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How I Reduced my Total Cholesterol by 61 Points in Three Months

In April I became eligible for Medicare, which provides for a number of diagnostic services. I chose an internist / geriatrician at Northwestern Memorial Hospital as my new primary care physician, and went to him for the allowed checkup and to order the tests. The blood test he gave me showed that my cholesterol level was high—the total cholesterol level was 252.

Rather than ask for prescription medication, I told my doctor that I would begin an exercise, diet, and food supplement regimen to bring it down below 200. Three months later, yesterday, I had my blood tested at an Osco pharmacy, and it was 191.

Here’s how I did it.

Exercise had been a hit or miss proposition for me, but I decided to dedicate a definite amount of time for it every day.

Oatmeal. I began to eat oatmeal for breakfast several times a week.

Hummus. Legumes like the beans that form the basis of hummus are known to bring cholesterol levels down. When I told my doctor I’d start to eat more hummus, he suggested that I try the Israeli type, rather than the Greek. I found a brand called Tribe at my local grocery store, and I like it very much. It’s much lighter than the Greek version. At first, I was spreading it on flatbread, but I recently discovered that it tastes especially good on celery.

Fish oil. I was already taking a fish oil supplement, a 1,200 mg capsule once a day.

Red yeast rice. I read that red yeast rice contains natural statins, and began to take 600 mg twice a day. The synthetic versions of statins are the basis of prescription medications for bringing cholesterol down.

Red meat. We had been reducing our red meat intake over the years, but I made a commitment to reduce mine even further.

After a month and a half, I had my blood tested at my closest Osco pharmacy. The machines that do the testing are right in the store, so the feedback is immediate. And the cost is only $30. Medicare doesn’t cover it, but I think it’s worth the cost to know how well I’m doing. The result this time was 228, so I knew I had to do more.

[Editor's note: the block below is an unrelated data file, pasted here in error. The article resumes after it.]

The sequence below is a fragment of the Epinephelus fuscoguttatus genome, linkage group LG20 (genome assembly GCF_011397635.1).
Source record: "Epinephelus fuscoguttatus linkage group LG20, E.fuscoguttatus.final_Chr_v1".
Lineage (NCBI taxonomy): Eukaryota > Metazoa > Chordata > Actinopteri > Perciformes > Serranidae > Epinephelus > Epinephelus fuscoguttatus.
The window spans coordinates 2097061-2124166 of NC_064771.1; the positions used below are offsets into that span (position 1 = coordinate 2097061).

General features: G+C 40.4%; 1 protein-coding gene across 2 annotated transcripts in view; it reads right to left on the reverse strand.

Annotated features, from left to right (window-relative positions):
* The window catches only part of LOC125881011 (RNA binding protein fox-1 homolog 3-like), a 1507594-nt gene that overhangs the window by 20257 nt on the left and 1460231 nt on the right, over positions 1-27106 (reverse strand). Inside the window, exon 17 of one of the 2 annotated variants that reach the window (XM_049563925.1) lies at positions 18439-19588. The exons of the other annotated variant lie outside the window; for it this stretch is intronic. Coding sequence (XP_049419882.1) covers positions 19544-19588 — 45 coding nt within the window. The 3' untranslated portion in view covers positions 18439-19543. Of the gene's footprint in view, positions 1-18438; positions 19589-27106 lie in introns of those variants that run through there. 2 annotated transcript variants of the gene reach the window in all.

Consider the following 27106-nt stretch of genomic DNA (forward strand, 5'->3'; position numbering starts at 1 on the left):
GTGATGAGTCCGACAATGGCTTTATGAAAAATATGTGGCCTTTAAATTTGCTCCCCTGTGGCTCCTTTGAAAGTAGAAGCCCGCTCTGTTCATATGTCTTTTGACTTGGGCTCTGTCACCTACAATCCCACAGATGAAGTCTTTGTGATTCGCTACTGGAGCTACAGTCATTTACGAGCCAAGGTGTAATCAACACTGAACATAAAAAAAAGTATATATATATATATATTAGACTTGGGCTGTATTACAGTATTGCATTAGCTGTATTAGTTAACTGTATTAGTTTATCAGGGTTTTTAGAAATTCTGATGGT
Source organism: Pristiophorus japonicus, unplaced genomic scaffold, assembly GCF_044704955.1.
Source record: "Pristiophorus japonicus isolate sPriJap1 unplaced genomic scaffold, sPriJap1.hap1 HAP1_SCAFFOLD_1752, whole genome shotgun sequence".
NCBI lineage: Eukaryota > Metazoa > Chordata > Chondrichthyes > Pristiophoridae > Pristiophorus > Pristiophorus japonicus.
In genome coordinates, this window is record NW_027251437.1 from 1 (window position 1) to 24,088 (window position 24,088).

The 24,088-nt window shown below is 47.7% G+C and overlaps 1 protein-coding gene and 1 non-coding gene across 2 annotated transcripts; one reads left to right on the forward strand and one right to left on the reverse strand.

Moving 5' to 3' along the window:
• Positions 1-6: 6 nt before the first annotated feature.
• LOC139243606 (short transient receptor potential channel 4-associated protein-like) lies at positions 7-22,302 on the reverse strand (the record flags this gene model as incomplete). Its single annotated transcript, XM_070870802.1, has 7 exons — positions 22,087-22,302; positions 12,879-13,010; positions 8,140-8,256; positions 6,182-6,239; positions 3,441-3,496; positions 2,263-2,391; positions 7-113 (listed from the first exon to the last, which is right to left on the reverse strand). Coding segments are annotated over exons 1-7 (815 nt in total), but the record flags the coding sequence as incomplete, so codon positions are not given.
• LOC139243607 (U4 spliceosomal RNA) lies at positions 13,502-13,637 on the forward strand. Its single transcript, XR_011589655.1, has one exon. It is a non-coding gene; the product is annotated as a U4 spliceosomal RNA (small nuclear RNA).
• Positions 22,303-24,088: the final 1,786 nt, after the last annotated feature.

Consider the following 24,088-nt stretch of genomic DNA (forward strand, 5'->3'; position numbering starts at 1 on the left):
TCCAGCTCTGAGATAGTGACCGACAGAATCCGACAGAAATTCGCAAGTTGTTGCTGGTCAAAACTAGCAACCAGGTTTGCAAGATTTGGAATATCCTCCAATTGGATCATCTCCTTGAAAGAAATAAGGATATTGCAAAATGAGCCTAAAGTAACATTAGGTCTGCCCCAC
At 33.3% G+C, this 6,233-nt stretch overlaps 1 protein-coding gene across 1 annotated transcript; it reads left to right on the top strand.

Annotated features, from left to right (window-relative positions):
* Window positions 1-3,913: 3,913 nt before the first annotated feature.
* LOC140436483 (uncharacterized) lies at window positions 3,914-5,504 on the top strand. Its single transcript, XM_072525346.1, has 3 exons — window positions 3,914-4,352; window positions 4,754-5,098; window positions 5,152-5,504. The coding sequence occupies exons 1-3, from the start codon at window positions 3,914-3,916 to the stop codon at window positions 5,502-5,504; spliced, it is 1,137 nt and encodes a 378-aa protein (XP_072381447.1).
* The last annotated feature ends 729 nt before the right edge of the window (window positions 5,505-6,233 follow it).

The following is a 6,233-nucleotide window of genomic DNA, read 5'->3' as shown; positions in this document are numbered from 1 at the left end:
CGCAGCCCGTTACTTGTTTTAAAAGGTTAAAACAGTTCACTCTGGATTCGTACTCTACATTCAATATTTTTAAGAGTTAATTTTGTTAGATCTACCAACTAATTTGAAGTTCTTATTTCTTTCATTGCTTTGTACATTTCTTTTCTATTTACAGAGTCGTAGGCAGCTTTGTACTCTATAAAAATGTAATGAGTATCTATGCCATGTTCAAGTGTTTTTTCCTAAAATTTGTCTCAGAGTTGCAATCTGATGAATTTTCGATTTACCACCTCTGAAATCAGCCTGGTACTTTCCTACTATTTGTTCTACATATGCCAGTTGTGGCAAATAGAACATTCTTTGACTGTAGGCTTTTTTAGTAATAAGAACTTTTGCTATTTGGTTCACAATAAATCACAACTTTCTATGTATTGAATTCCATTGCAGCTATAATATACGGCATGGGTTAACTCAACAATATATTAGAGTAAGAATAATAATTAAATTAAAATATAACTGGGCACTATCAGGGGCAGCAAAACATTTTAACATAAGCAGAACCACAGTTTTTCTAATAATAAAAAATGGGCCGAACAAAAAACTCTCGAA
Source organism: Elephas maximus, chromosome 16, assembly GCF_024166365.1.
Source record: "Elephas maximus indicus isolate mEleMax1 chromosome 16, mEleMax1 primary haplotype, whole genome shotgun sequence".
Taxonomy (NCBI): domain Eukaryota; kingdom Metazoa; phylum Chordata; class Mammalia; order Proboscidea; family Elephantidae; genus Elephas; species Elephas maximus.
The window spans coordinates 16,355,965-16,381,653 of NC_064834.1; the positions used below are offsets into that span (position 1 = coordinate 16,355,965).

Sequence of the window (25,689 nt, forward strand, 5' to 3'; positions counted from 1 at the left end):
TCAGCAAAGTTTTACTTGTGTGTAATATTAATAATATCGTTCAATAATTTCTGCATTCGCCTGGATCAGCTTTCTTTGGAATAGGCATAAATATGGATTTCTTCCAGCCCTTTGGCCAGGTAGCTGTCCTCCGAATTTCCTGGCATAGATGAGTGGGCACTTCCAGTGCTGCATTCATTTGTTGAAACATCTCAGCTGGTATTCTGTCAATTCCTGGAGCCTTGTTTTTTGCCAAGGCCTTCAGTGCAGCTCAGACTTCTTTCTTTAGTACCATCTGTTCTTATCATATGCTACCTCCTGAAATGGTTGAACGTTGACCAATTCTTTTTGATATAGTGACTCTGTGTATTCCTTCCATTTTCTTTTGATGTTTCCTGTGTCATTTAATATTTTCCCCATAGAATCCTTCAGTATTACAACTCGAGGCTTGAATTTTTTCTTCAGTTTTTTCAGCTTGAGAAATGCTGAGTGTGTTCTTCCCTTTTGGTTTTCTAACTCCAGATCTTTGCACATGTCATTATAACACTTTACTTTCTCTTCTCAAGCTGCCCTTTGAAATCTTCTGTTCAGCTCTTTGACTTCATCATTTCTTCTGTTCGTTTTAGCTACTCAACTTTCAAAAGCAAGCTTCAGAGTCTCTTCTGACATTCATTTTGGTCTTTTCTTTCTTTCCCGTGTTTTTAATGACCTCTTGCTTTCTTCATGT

Oatmeal. I began to eat oatmeal for breakfast every day, and I have berries with it every few days. I’d have them every day, but they’re too expensive, even when you buy them frozen. This summer I’ve been buying them on sale and freezing them, so I should have a supply that will last through the winter.

Red yeast rice. I doubled the dosage of red yeast rice—to 1,200 mg twice a day. I was a bit unnerved when I noticed that my stool had become reddish colored, but it apparently isn’t harmful.

Fish oil. I quadrupled the amount of fish oil I was taking, to 2,400 mg twice a day. I plan to change to krill oil when I run out of the supply I have, since I read about the other benefits it provides.

Lecithin. I started taking 1,200 mg of lecithin once a day.

Skim milk. I love milk. Years ago, we changed from whole milk to 2%, but I realized that I’d have to switch to skim. Which I did.

Salad. I started eating a salad evey day, with spinach as the main ingredient, but including grated carrot and, when they’re on sale, avocados. We make our own dressing with olive and canola oils.

Almonds. I started eating a palmful (maybe 10) almonds per day.

FYI, I buy my food supplements online, where they’re cheaper than in stores, from a reputable manufacturer.

Yesterday’s test result was most gratifying. I feel more in control of my life and my health than ever before. My triglyceride level is still too high, but bringing that down will be the next step of the process.

And I’ve lost ten pounds over that same three months. Without being hungry, which means there’s a chance I won’t put the weight back on.

I’m really proud of myself!

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April 5, 2010 at 6:07 PM Dr John said...

Excellent: btw, the omega-3s actually raise LDL and HDL; it is probably worth the trade-off.

Most research shows that at least 1g of EPA/DHA is needed for a TG lowering effect.

And the best data is actually on 1-1.5 ounces of almonds daily, which is 23-35ish, but most people have to reduce your caloric intake by about 150 to make up for it, and the most effective reduction is usually in the starch/sugar category.

Best, and congratulations,
n.b. You can read the description of a WSJ program I did for them here http://bit.ly/56rmaU

April 6, 2010 at 5:08 AM Caro said...

Thanks for the information, Dr. John.

I'll be writing an update to this post in May.

May 2, 2010 at 4:21 PM malac said...

That is good information. My triglicerides were high at my checkup in april so I have added more raw spinach, nuts (esp. almonds), salmon and ground flaxseed to my diet. fish oil is out because it upsets my stomach. I am hoping that these changes will help - weight and amount of exercise are good, so diet changes are all that's left.

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